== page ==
What Can I Do as an Administrator

  Commencement ceremony.

There’s a saying that you can determine a person’s values through the decisions they make on where to spend their money. We challenge the administrators at Mission College to put on equity lenses in their highly influential roles. 

Put on equity lenses during budgetary discussions and prioritization – the questions to ask:

  1. Does this action/decision/strategy promote equitable chances for all students to be successful or are is there potential for unintended consequences that benefit/hurt some students more than others? 
  2.  Does this action/decision/strategy require students to have access to resources that they don’t have?
  3. Does what we’re doing accurately respond to students’ real, lived needs or are we making assumptions about what we think they need?  How do we know?
  4. How can we ensure that we’re considering a variety of potential cultural interpretations?  Do we know what we need to know in order to be culturally affirmative to students from a range of diverse populations in our approach?
  5.  If not, how will we develop our knowledge?
  6. What is my own responsibility to promote equity in this situation? 

Actively seek training and skill building. Building your knowledge and skill sets is also incredibly important.  Understanding that there is a framework of history and understanding of current oppression/power/privilege dynamics is an important movement from "Why can’t we all just get along?" to understanding systemic and operational ways to enact equity.  And it’s the operational piece that will generate transformation.

Really understand what is happening and develop tools for analysis.  Even questions like, "What do we know about potential unintended consequences for students from traditionally underserved populations if we implement this policy?  This practice?  What do we need to know more about?"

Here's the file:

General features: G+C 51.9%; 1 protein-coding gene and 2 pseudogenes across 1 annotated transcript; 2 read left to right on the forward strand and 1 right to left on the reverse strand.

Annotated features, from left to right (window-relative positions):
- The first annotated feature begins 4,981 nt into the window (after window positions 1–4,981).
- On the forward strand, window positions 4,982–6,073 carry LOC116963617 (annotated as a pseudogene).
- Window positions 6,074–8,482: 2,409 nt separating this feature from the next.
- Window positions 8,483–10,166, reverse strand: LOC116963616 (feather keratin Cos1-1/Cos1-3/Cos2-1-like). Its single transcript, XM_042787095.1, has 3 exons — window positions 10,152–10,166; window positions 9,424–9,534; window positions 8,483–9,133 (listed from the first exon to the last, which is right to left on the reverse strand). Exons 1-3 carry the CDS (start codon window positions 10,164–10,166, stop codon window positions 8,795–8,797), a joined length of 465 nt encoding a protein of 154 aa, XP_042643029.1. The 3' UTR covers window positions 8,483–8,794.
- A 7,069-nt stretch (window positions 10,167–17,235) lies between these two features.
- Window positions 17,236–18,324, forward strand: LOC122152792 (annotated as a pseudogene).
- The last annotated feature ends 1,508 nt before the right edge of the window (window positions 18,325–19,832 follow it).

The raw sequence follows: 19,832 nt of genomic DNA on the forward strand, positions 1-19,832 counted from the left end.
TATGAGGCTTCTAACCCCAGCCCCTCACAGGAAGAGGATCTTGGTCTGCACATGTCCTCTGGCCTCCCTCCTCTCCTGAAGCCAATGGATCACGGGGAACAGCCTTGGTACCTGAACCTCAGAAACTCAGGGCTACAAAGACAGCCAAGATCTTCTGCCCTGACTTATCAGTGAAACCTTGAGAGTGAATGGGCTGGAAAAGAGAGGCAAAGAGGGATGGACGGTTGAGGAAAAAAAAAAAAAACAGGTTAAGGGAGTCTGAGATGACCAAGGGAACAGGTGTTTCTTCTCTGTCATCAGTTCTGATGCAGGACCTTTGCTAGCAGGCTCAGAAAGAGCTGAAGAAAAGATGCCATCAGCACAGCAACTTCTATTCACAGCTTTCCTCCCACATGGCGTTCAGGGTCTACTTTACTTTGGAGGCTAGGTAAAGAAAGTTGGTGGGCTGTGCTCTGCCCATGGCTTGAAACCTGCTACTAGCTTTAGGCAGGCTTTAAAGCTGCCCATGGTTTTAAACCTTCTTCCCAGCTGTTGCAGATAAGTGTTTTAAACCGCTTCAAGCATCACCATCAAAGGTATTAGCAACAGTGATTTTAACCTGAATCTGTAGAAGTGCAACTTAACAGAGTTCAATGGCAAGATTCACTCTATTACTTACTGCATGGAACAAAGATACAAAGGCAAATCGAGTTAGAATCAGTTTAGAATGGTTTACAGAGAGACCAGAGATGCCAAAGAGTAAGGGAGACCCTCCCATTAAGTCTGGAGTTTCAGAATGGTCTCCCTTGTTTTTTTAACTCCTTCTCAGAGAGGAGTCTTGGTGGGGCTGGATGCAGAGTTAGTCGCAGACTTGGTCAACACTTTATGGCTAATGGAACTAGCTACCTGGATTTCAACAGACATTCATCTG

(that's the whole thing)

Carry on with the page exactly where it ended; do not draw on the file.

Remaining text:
Seek exposure to the issues and take a stand.  Once they have developed a deeper understanding of the multiplicity of perspectives, interrupting and naming what is happening and drawing the will to say, "Nope, we’re not supporting this policy/practice because it will result in disparate and unjust outcomes" is so necessary. 

Call out injustices.  Develop a culture in your organization where you can normalize addressing microaggressions, for example, as something useful to support growth and even as affirmation of commitment to equity.

Question business as usual, assumptions, definitions, examining the structure and ways of doing the work.  Reviewing policies and practices and having the courage to discard the policies and practices that do not serve students in the ways we know they must if students are to have meaningful opportunities for success and develop systems and structures that are inclusive and have equity strategies.

Understanding one’s own power and privilege in any given meeting, forum, conversation, etc. and understanding how to use that privilege in service to equity.